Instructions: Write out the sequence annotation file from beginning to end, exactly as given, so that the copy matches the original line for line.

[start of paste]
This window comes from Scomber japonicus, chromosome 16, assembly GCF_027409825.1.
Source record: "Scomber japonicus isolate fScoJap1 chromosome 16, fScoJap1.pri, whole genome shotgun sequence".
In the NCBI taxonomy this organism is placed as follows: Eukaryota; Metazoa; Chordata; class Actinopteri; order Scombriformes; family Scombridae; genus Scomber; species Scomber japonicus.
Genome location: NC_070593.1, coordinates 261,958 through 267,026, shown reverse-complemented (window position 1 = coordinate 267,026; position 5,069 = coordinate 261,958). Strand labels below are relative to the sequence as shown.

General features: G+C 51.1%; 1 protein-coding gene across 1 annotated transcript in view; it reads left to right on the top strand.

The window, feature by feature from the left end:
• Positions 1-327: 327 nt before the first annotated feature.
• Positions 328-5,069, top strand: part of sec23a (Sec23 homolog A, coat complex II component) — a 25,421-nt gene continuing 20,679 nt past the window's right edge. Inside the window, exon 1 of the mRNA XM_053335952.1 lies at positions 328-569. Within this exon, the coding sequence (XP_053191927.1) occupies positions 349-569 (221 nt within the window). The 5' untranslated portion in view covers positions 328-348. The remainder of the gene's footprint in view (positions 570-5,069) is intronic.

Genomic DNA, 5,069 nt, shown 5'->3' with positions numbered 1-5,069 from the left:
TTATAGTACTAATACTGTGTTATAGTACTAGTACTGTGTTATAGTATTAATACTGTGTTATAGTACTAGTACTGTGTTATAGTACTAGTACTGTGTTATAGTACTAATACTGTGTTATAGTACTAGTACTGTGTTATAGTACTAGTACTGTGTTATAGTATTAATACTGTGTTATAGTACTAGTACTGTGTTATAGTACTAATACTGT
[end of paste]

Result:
This window comes from Scomber japonicus, chromosome 16, assembly GCF_027409825.1.
Source record: "Scomber japonicus isolate fScoJap1 chromosome 16, fScoJap1.pri, whole genome shotgun sequence".
In the NCBI taxonomy this organism is placed as follows: Eukaryota; Metazoa; Chordata; class Actinopteri; order Scombriformes; family Scombridae; genus Scomber; species Scomber japonicus.
Genome location: NC_070593.1, coordinates 261,958 through 267,026, shown reverse-complemented (window position 1 = coordinate 267,026; position 5,069 = coordinate 261,958). Strand labels below are relative to the sequence as shown.

General features: G+C 51.1%; 1 protein-coding gene across 1 annotated transcript in view; it reads left to right on the top strand.

The window, feature by feature from the left end:
• Positions 1-327: 327 nt before the first annotated feature.
• Positions 328-5,069, top strand: part of sec23a (Sec23 homolog A, coat complex II component) — a 25,421-nt gene continuing 20,679 nt past the window's right edge. Inside the window, exon 1 of the mRNA XM_053335952.1 lies at positions 328-569. Within this exon, the coding sequence (XP_053191927.1) occupies positions 349-569 (221 nt within the window). The 5' untranslated portion in view covers positions 328-348. The remainder of the gene's footprint in view (positions 570-5,069) is intronic.

Genomic DNA, 5,069 nt, shown 5'->3' with positions numbered 1-5,069 from the left:
TTATAGTACTAATACTGTGTTATAGTACTAGTACTGTGTTATAGTATTAATACTGTGTTATAGTACTAGTACTGTGTTATAGTACTAGTACTGTGTTATAGTACTAATACTGTGTTATAGTACTAGTACTGTGTTATAGTACTAGTACTGTGTTATAGTATTAATACTGTGTTATAGTACTAGTACTGTGTTATAGTACTAATACTGT